The lamest duck
Last week we saw Americans turn out at the polls in unprecedented numbers, thanks in large part to the Obama campaign's brilliantly orchestrated organizing efforts across the country. The Illinois Senator's 53 percent of the popular vote — the largest plurality won by any presidential candidate since George H. W. Bush 20 years ago — translated into a 364-163 Electoral College thrashing of GOP nominee Sen. John McCain (with the fate of Missouri's 11 electoral votes still up in the air). The rest of the Republican ticket did not fare much better: the Democrats gained 19 seats in the House, with six still undecided, and six seats in the Senate, with three still undecided. (About 80,000 absentee ballots in Alaska still have not been counted; in Minnesota the two leading candidates are separated by mere hundreds of votes and a statewide recount has begun; and in Georgia — because neither candidate in the November 4 contest won a majority of the vote, which is required by state law to be elected to the Senate — a runoff election will take place in the next few weeks.)
While the outcomes of those aforementioned Congressional races remain to be seen, the message the electorate conveyed to Washington last Tuesday is very clear: enough is enough. Having seen virtually everything the Bush administration touched over the past two terms become fubar, the average voter decided it was finally time for a change. The country seemed to be begging for this four years ago, but John Kerry was simply not a very good figure to spread the message and garner support for the cause. Barack Obama, in contrast, may well be unparalleled in this regard, having reached the hearts and minds of voters in places the Democrats had considered out of reach for years, including Indiana, North Carolina and Virginia. This was not due merely to Obama's far superior campaign funds or, as McCain repeatedly alleged, to the media being "in the tank" for the Democrat (in fact, a recent news coverage survey by the Project for Excellence in Journalism found no evidence of any such bias), but to the president-elect's uncanny ability to connect with voters in a commonsensical yet substantive way. Some have posited that Obama may become the Democratic Party's Ronald Reagan, literally transforming the political landscape for years to come by securing an enduring majority for his party in Washington and ushering in a collective cognitive reorientation toward policy matters among citizens.
At this point, the Bush administration is widely acknowledged to be among the most atrocious in the history of our republic and, perhaps, next to that of Herbert Hoover, the very worst (while he would probably match President George W. Bush in terms of ineptitude, Hoover could never approach the 43rd president with regard to his unconscionable arrogance). Bush, along with basically everything he represents, is such a stain on the Republican brand that he was all but kept in hiding during much of the campaign season. Of course, this was not successful (voters were not going to simply forget the force which has been draining their nation's lifeblood for nearly a decade), but if they really wanted a shot at the White House this year the GOP should have tried harder to keep voters from being reminded that Bush (and, moreover, Dick Cheney, who publicly endorsed McCain the week before the election) exists. Why either of these men is still allowed to show his face in public is just one of the many unanswered — and probably completely unanswerable — questions about the Bush administration.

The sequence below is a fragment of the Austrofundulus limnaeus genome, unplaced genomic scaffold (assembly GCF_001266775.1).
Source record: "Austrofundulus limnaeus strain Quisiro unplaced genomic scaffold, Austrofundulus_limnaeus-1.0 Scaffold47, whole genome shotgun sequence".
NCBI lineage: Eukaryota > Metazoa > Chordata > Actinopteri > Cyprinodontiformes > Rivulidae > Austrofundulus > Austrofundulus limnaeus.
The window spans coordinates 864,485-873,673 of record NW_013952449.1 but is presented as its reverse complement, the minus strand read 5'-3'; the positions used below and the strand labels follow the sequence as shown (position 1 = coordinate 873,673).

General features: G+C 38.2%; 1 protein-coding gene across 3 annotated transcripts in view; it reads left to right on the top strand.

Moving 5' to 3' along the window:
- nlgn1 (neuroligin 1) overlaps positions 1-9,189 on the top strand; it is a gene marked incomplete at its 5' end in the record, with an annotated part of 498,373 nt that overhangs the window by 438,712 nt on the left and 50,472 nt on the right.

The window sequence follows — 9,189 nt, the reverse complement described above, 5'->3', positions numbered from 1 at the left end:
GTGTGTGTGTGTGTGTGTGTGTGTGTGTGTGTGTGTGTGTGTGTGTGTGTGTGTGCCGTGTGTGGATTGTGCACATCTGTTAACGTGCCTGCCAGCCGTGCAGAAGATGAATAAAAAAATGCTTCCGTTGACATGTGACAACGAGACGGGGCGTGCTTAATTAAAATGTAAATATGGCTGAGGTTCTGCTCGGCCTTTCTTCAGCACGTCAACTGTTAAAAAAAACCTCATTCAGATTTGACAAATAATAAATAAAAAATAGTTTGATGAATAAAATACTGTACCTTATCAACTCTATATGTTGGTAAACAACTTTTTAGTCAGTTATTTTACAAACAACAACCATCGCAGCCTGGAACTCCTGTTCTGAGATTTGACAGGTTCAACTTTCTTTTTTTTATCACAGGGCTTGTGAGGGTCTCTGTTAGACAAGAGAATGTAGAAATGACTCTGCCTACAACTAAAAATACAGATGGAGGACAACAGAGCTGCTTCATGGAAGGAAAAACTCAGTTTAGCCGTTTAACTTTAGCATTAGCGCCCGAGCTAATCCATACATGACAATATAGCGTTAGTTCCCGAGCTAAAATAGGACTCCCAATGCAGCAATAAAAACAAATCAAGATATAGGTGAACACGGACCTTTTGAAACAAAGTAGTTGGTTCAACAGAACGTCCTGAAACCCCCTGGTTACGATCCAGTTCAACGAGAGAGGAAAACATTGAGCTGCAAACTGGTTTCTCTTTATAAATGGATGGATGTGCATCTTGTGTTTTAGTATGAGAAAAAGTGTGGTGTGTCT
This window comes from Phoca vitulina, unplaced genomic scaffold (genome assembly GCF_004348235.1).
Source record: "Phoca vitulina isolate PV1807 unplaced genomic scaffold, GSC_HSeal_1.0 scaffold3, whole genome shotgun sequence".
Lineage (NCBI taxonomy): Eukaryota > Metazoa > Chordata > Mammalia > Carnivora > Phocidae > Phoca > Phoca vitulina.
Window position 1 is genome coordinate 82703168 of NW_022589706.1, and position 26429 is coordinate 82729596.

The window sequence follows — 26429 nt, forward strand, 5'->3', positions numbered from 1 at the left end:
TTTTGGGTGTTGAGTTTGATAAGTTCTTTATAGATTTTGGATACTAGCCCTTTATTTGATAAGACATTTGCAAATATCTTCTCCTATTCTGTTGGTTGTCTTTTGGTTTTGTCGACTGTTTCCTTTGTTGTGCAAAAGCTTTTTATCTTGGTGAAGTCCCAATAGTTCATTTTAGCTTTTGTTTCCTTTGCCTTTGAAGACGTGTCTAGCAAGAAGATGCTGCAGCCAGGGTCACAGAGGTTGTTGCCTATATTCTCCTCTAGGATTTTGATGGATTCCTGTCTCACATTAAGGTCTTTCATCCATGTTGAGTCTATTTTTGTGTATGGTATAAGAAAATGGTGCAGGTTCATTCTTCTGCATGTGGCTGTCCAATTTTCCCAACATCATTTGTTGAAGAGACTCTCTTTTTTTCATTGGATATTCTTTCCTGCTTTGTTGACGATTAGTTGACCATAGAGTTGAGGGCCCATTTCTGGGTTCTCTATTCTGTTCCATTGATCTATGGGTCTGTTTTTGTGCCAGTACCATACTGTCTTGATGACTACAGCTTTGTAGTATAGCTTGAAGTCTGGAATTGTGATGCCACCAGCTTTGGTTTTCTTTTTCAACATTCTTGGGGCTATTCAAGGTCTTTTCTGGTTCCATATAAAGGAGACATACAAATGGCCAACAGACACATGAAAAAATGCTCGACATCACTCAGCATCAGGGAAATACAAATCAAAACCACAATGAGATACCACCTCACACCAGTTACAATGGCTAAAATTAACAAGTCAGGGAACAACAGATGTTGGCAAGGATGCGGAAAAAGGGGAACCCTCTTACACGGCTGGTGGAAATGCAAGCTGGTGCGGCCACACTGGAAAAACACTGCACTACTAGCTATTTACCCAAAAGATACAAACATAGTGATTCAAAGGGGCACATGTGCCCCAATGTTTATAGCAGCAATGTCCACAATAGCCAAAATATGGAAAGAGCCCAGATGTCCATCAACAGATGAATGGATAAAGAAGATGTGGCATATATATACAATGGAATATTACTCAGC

Following all of this, the nation is more than ready for its current kakistocratic chapter in history — one of the most disheartening and embarrassing of all time — to mercifully come to an end. Accordingly, we may expect Bush to be the lamest duck of them all. Now, a mere week after the election, Obama's transition team is already among the largest and most comprehensive ever, with a $12 million budget and over 450 staffers in Chicago and Washington, D.C. Because they've seen how badly he and his team handle, well, anything and everything, nobody really wants Bush to take any substantial actions at all, lest he make Obama's task as president that much more difficult. Monday saw a meeting in the Oval Office between Obama and Bush to discuss various policy issues, most notably the economic crisis. The meeting was described as "collegial and cooperative" by John Podesta, the head of Obama's transition effort. There were some reports of a disagreement between the two over the proposal of a free trade agreement with Colombia, but these have not been substantiated. Right now, Bush is probably just trying to do everything in his power to not be remembered as the worst president ever. Given his administration's track record, however, this is a very daunting task.